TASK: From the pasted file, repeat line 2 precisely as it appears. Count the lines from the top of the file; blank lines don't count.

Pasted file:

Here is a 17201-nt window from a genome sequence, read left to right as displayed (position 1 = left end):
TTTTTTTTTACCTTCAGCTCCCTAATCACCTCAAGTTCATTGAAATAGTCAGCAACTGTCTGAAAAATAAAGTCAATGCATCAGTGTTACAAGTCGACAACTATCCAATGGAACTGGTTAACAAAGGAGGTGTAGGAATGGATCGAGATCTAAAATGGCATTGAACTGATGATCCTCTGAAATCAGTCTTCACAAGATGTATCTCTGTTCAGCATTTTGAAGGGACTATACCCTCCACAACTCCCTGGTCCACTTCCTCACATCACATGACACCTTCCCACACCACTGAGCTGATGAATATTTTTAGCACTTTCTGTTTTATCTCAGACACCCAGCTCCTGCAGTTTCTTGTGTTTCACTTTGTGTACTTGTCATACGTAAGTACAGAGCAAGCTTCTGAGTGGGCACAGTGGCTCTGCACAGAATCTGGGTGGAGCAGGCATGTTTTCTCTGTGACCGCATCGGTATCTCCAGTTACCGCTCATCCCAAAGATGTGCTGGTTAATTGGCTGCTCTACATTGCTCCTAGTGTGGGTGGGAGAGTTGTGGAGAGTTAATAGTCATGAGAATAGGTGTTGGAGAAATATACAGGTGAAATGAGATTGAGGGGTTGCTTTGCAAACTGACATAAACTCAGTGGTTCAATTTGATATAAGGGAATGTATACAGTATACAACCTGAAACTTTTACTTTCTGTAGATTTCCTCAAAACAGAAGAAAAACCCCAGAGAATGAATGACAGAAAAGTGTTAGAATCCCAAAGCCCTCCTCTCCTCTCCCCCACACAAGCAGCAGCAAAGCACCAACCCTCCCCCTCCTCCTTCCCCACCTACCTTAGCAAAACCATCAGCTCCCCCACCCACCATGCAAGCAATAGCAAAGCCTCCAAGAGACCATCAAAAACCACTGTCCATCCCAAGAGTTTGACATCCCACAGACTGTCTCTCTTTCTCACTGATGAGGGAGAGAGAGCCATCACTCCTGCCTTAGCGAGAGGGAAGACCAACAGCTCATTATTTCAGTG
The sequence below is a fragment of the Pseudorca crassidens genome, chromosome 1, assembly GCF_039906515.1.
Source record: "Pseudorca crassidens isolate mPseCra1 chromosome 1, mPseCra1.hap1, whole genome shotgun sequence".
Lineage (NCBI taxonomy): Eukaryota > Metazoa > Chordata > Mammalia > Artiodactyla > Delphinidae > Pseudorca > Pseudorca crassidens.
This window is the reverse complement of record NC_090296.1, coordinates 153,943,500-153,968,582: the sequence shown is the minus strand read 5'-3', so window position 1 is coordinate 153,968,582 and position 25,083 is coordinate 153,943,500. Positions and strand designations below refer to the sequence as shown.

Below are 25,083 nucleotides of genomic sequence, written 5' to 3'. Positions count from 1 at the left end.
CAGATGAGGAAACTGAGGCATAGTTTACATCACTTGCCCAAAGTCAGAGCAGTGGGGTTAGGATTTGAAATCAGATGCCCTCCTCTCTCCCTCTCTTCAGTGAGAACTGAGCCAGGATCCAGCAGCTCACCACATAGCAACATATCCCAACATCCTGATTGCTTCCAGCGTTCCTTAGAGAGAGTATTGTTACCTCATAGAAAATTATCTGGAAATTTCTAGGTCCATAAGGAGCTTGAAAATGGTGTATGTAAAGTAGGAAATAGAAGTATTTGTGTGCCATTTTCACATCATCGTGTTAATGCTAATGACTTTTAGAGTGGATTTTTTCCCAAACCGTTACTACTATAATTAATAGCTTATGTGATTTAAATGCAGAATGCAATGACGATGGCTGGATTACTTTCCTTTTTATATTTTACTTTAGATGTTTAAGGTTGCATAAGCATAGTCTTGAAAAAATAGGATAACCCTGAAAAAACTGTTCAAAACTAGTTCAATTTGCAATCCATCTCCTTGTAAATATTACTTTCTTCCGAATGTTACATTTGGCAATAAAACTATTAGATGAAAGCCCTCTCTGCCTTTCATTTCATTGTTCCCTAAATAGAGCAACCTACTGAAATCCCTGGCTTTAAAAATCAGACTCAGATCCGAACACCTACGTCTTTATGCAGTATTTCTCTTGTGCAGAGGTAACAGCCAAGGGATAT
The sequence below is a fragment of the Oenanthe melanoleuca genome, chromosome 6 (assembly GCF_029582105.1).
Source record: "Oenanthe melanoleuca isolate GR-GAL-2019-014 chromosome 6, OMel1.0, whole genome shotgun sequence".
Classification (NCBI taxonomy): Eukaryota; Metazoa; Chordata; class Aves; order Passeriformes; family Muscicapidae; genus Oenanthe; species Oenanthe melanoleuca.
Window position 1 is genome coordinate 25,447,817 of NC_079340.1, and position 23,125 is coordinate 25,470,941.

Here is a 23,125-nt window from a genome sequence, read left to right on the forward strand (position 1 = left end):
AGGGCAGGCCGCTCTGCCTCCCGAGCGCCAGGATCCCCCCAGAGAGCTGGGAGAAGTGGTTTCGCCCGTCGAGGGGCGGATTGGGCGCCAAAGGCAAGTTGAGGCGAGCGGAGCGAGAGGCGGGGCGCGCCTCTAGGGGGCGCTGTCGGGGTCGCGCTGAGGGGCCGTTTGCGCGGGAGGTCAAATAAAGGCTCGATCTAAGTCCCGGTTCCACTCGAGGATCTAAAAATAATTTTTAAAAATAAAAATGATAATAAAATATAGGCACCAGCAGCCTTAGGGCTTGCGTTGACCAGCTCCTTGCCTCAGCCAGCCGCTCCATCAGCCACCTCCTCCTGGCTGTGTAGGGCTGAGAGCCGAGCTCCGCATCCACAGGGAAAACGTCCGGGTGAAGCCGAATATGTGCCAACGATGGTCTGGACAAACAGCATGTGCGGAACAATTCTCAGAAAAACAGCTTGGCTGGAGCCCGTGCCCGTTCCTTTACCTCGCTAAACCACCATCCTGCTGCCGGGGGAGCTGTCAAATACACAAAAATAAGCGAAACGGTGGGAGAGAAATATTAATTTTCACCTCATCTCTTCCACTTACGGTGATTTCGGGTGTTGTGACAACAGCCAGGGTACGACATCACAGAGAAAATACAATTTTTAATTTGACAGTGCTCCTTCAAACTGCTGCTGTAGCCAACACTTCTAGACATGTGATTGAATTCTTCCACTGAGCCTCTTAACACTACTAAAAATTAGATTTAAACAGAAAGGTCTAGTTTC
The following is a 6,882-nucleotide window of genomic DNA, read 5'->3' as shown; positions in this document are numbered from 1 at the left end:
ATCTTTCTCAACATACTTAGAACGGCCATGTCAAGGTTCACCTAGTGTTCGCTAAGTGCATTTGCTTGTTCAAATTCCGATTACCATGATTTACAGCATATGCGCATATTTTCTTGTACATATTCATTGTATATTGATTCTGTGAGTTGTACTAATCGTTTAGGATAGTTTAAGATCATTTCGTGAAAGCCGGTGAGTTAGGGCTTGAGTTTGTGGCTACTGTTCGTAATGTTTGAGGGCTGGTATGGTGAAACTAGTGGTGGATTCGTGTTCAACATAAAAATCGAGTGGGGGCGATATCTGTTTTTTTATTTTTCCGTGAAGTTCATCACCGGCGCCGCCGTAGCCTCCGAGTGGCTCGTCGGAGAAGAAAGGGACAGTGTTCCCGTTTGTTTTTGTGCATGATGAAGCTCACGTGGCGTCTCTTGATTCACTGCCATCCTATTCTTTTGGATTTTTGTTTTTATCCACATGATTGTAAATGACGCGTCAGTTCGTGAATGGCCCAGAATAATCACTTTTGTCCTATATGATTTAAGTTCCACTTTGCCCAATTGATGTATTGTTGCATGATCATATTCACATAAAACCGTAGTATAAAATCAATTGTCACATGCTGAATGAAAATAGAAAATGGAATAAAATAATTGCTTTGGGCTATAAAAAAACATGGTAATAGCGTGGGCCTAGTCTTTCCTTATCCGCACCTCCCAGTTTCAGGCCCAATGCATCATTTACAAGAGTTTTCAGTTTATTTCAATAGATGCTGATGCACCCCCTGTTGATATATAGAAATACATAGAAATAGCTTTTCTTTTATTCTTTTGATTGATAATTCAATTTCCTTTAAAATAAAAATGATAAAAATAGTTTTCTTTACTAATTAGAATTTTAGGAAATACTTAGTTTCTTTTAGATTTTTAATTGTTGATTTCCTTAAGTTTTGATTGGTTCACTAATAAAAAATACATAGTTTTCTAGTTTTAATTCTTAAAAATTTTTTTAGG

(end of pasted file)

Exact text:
TTTTTTTTTACCTTCAGCTCCCTAATCACCTCAAGTTCATTGAAATAGTCAGCAACTGTCTGAAAAATAAAGTCAATGCATCAGTGTTACAAGTCGACAACTATCCAATGGAACTGGTTAACAAAGGAGGTGTAGGAATGGATCGAGATCTAAAATGGCATTGAACTGATGATCCTCTGAAATCAGTCTTCACAAGATGTATCTCTGTTCAGCATTTTGAAGGGACTATACCCTCCACAACTCCCTGGTCCACTTCCTCACATCACATGACACCTTCCCACACCACTGAGCTGATGAATATTTTTAGCACTTTCTGTTTTATCTCAGACACCCAGCTCCTGCAGTTTCTTGTGTTTCACTTTGTGTACTTGTCATACGTAAGTACAGAGCAAGCTTCTGAGTGGGCACAGTGGCTCTGCACAGAATCTGGGTGGAGCAGGCATGTTTTCTCTGTGACCGCATCGGTATCTCCAGTTACCGCTCATCCCAAAGATGTGCTGGTTAATTGGCTGCTCTACATTGCTCCTAGTGTGGGTGGGAGAGTTGTGGAGAGTTAATAGTCATGAGAATAGGTGTTGGAGAAATATACAGGTGAAATGAGATTGAGGGGTTGCTTTGCAAACTGACATAAACTCAGTGGTTCAATTTGATATAAGGGAATGTATACAGTATACAACCTGAAACTTTTACTTTCTGTAGATTTCCTCAAAACAGAAGAAAAACCCCAGAGAATGAATGACAGAAAAGTGTTAGAATCCCAAAGCCCTCCTCTCCTCTCCCCCACACAAGCAGCAGCAAAGCACCAACCCTCCCCCTCCTCCTTCCCCACCTACCTTAGCAAAACCATCAGCTCCCCCACCCACCATGCAAGCAATAGCAAAGCCTCCAAGAGACCATCAAAAACCACTGTCCATCCCAAGAGTTTGACATCCCACAGACTGTCTCTCTTTCTCACTGATGAGGGAGAGAGAGCCATCACTCCTGCCTTAGCGAGAGGGAAGACCAACAGCTCATTATTTCAGTG